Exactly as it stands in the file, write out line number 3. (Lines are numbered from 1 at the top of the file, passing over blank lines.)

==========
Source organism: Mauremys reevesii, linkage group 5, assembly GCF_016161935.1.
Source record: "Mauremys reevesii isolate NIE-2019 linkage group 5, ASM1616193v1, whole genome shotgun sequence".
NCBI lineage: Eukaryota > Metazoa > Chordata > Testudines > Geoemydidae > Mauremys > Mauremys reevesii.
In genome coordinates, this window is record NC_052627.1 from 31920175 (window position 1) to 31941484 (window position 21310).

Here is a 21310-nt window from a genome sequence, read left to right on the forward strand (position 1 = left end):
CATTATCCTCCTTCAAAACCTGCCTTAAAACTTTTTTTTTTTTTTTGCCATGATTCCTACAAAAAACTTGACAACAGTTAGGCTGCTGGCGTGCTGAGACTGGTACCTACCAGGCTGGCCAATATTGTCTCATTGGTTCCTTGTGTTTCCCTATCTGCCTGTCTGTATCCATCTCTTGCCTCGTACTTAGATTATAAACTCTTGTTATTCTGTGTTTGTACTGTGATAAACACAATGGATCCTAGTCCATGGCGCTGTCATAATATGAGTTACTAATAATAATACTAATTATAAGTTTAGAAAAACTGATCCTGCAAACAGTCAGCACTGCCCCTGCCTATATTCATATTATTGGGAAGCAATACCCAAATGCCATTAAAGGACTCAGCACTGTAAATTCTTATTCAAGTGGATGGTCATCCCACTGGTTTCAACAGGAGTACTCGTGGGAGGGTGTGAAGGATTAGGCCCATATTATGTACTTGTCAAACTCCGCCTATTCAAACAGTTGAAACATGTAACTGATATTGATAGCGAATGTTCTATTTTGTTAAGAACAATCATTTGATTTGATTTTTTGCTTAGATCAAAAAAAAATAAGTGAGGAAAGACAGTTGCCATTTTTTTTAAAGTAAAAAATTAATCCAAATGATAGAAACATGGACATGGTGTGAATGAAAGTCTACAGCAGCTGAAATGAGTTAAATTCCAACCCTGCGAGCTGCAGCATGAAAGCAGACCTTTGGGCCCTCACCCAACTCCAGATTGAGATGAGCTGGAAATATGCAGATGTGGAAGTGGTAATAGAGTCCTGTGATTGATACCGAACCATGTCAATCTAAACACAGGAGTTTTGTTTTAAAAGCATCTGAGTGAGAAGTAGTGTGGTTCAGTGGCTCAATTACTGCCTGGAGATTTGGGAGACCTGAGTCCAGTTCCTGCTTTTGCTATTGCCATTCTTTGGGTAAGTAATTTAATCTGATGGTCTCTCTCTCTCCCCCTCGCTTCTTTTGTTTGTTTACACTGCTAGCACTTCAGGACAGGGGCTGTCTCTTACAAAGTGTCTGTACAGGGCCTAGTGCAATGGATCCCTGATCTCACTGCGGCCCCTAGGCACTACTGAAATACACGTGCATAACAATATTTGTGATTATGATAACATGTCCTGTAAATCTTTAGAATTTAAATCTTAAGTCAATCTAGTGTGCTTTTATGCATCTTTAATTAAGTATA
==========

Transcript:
NCBI lineage: Eukaryota > Metazoa > Chordata > Testudines > Geoemydidae > Mauremys > Mauremys reevesii.